302. Pseudominla castaneiceps castaneiceps

(302) Pseudominla castaneiceps castaneiceps (Hodgs.).
THE SIKKIM CHESTNUT-HEADED TIT-BABBLER.
Pseudominla castaneiceps castaneiceps, Fauna B. I., Birds, 2nd ed. vol. i, p. 288.
The exact range of this Chestnut-headed Tit-Babbler is doubtful and, with more material, the Burmese Southern form will almost certainly have to be separated. At present it is supposed to extend from Nepal, Sikkim and Assam, North of the Brahmapootra, through the North Chin and Kachin Hills into the Shan States and hills of East Central Burma to Tenasserim.
This is a Tit-Babbler of high elevations. Stevens (Journ. Bomb. Nat. Hist. Soc. vol. xxix, p. 739, 1923) says that it is generally distributed between 3,500 and 10,000 feet according to season, and that it was commonly observed in Shamdong and Singtam at 2,400 (Winter). He found it breeding plentifully at 5,000 feet. It is a forest bird, breeding in forests of big trees and, so far as is at present recorded, never breeding elsewhere. Stevens obtained it in the Abor-Miri Hills “above the range of Pseudominla cinerea.” The nests and eggs of this bird are described in Hume’s ‘Nests and Eggs,’ vol. i, p. 118, but some of the descriptions do not apply at all to this bird. Hodgson’s nest and eggs are so different from the real thing that we need not refer to his description.
Gammie’s nest is, however, correct and is exactly like some found by Osmaston and Stevens in Sikkim except that it was not domed. He writes :—“A nest of this bird, with one fresh egg and female, was brought to me in May. The man said he found the nest in the Rungbee forest, at 6,000 feet, among the moss growing on the trunk of a large tree, a few feet from the ground. It was a solid cup, made of green moss, with an inner layer of fine dark coloured roots and lined with grassy fibres. Externally it measured 4 inches in width by the same in depth ; internally 1.5 wide by 1.25 deep.” Both Osmaston and Stevens found nests which very closely agreed with this but all Osmaston’s and all but one of Stevens’s were domed.
Osmaston says : “These little birds are common in the forests from 6,000 to 8,000 feet.
“I found a nest of this species on the 25th of May at about 6,500 ft. on Mt. Tonghe (Sikkim). It was built up against a moss-covered trunk of a tree, 9 ft. from the ground. It was domed and roughly spherical, 6" in diameter, and composed externally of moss, followed by a layer of dry bamboo leaves and lined scantily with black hair-like rhizomorph.”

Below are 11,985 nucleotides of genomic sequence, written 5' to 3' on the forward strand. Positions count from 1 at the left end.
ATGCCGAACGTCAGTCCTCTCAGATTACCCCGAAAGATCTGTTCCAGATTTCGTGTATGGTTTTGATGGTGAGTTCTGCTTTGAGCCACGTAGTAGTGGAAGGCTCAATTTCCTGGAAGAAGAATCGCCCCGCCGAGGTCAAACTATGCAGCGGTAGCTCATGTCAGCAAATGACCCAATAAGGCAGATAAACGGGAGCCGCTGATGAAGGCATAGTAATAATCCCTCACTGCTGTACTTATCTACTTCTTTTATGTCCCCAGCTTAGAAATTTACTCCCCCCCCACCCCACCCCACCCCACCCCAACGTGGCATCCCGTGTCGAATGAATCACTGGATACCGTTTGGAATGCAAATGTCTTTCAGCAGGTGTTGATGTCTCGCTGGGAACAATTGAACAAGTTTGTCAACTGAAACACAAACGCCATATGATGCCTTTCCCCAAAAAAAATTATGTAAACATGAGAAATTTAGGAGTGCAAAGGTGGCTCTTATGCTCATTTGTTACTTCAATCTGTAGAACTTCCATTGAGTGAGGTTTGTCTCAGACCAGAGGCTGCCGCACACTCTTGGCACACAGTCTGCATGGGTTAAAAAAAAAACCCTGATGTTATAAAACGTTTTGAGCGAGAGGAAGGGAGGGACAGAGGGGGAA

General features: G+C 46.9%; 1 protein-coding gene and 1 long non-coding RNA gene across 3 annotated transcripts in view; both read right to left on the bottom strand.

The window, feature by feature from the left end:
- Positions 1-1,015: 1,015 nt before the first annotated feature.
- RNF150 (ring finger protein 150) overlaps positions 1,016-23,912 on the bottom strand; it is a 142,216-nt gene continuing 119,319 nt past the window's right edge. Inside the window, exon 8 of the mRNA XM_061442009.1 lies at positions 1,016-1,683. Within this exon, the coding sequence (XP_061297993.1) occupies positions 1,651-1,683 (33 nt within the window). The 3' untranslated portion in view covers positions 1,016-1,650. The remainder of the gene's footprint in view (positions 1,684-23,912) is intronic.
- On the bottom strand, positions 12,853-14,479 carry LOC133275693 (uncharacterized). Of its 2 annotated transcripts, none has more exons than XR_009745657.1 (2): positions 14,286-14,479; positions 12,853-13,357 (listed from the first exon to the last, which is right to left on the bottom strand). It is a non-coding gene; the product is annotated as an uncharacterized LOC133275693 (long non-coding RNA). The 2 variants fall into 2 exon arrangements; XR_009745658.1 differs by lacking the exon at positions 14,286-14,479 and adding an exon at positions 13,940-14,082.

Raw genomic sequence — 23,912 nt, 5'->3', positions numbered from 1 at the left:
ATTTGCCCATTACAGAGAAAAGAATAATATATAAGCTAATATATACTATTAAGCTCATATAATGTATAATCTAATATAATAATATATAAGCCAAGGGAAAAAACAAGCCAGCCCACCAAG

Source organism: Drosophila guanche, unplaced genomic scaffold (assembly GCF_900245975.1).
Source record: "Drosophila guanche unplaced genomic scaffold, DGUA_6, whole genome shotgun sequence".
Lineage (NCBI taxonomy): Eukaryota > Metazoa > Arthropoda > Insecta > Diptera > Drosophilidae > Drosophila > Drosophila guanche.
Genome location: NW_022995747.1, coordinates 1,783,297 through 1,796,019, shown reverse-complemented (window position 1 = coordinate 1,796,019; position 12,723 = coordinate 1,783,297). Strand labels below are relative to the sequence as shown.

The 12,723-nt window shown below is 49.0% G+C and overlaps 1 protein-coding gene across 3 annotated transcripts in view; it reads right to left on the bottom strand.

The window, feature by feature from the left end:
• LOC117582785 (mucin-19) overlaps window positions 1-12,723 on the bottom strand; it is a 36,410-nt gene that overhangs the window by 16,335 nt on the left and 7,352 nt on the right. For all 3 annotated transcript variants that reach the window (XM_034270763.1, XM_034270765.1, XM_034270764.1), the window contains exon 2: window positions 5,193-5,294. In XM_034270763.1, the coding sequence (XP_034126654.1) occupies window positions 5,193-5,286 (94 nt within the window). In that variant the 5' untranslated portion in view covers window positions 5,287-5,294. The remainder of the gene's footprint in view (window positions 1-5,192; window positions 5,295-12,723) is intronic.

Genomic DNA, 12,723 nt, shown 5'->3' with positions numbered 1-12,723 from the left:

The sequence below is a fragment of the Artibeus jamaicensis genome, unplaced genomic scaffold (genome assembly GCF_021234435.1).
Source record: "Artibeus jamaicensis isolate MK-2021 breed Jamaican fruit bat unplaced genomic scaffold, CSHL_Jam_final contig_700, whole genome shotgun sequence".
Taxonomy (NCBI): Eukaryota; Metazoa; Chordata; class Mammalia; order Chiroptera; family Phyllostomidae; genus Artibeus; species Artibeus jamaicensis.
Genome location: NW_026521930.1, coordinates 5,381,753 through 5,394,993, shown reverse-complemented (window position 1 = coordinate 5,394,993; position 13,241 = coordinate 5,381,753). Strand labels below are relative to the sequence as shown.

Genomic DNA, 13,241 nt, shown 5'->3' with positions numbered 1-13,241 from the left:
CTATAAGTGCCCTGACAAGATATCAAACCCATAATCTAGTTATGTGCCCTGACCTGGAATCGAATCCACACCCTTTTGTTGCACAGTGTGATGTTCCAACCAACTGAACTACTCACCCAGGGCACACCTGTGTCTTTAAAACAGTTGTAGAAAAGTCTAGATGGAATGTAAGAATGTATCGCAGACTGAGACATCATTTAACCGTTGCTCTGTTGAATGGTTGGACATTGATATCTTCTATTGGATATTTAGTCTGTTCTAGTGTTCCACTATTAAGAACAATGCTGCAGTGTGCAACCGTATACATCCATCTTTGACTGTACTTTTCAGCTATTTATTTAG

Stevens describes his nests as domed with one exception and as “very loose bulky structures composed of moss, dead leaves and grass, the first-named forming the base of the nest. Taken at elevations between 5,500 and 7,000 feet.”
Davison found two nests of the Tenasserim bird in February and, curiously enough, one was domed and one cup-shaped. One nest was placed like those already described in the moss against a tree-trunk in dense forest “beautifully worked into the moss growing on the trunk, and it was only with considerable difficulty, and after looking for some time, that I found it. The egg-cavity of this nest was also lined with fibres and dried bamboo leaves.
“The cup-shaped nest was placed about 5 feet from the ground, in a mass of creepers growing up a sapling.”
In the North of India all the properly authenticated nests have been taken in May and June, whilst in Tenasserim Davison took both of his in February.
The full complement of eggs seems to be four, sometimes three only.
The ground is a dead chalky-white, very seldom smoother, and with a slight gloss. The primary markings consist of fair-sized blotches of inky-black with equally numerous secondary markings of pale inky-lavender. Both kinds of markings form well-marked rings round the larger end of the egg and are sparse elsewhere. In some the rings are not quite so well defined and the markings are also more numerous over the rest of the surface, whilst in a few others they are strictly confined to the one dense ring. In a few eggs there appears here and there a brown dot or blotch. They are decidedly handsome eggs.
In shape they are broad or normal ovals, not much compressed, and never pointed at the smaller end.
Twenty-eight eggs average 17.7 x 13.4 mm. : maxima 18.3 x 13.3 and 18.1 x 14.2 mm. ; minima 17.0 x 12.9 mm.

BookTitle: 
The Nidification Of Birds Of The Indian Empire
Reference: 
Baker, Edward Charles Stuart. The nidification of birds of the Indian Empire. Vol. 1. 1932.
Title in Book: 
302. Pseudominla castaneiceps castaneiceps
Spp Author: 
Hodgs.
Book Author: 
Edward Charles Stuart Baker
CatNo: 
302
Year: 
1932
Page No: 
263
Common name: 
Chestnut Headed Babbler
M_ID: 
24409
M_SN: 
Alcippe castaneceps castaneceps
Volume: 
Vol. 1
id: 
13502

Add new comment

CAPTCHA
This question is for testing whether or not you are a human visitor and to prevent automated spam submissions.
Image CAPTCHA
Enter the characters shown in the image.
Scratchpads developed and conceived by (alphabetical): Ed Baker, Katherine Bouton Alice Heaton Dimitris Koureas, Laurence Livermore, Dave Roberts, Simon Rycroft, Ben Scott, Vince Smith